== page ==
The business of pet cremations

A brainwave at a barbecue in 1984 set the Stringer family on the path to pet cremations and burials, an unusual but clever specialty.

Lance Stringer was 11 when his father Eric came back from a barbecue with the idea of starting a pet cremation service, as you would.
It was 1984 and in Perth at the time there were only two alternatives for dealing with deceased four legged or feathered family members: the backyard or, if you didn’t have a backyard, the tip.
Eric Stringer had acquired some land at Clackline, about 80km east of Perth to build a trotting track for horses, but had failed to get a license to train horses because he refused to use a whip. No whip, no start, it seems.
So, having contemplated (and then eaten) the charred remains of animals at that barbecue in 1984, he resolved to turn the place into a pet cemetery and crematorium. He got approval from the council and planted 800 pine trees to soften the landscape and then opened Lawnswood Pet Cemetery and Crematorium for business.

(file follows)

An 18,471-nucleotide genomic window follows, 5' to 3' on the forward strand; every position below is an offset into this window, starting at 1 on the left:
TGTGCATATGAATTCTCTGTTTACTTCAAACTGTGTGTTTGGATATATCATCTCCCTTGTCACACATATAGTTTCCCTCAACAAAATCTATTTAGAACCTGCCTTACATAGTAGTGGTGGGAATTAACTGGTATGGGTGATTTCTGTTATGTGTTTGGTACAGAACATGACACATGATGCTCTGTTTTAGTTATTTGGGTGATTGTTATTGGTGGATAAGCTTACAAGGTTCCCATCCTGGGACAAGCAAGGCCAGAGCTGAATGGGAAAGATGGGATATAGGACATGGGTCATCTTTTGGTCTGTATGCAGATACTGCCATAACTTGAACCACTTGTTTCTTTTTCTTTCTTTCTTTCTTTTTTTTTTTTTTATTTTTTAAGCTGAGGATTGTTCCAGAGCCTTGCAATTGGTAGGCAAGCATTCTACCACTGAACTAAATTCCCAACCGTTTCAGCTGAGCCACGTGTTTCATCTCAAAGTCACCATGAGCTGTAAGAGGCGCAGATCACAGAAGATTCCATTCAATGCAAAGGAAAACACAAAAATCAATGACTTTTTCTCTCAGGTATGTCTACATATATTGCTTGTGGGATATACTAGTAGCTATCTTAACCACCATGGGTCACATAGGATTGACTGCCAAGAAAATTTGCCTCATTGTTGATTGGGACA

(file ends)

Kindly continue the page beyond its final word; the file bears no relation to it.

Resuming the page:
Eric set the price at $44 per pet – pretty cheap, but after all he was competing against the free alternative of the backyard.
That price included collecting the animal, digging the grave or chopping the wood for the crematorium (yes it was wood-fired – Eric had built it himself), painstakingly separating the beloved pet’s ashes from the wood charcoal, and supplying plaques or urns. It was incredibly labour-intensive, and Eric was effectively working for $6 an hour.
Young Lance started answering the phone to distressed pet owners, talking them through their grief. Through trial and error he learnt what to say, and developed a liking for it.
Unfortunately, as often happens with family businesses, as Lance grew older he and his father “butted heads”. So when he left school, Lance decided not to go into the business, but to leave home and study agriculture instead.
Long story short, he found himself working for an agribusiness firm called IAMA in Toowoomba, where he met, and fell in love with Madeleine, an officer with Austrade. She was appointed Trade Commissioner in Perth and so Lance returned home as a “trailing spouse”. He was 27.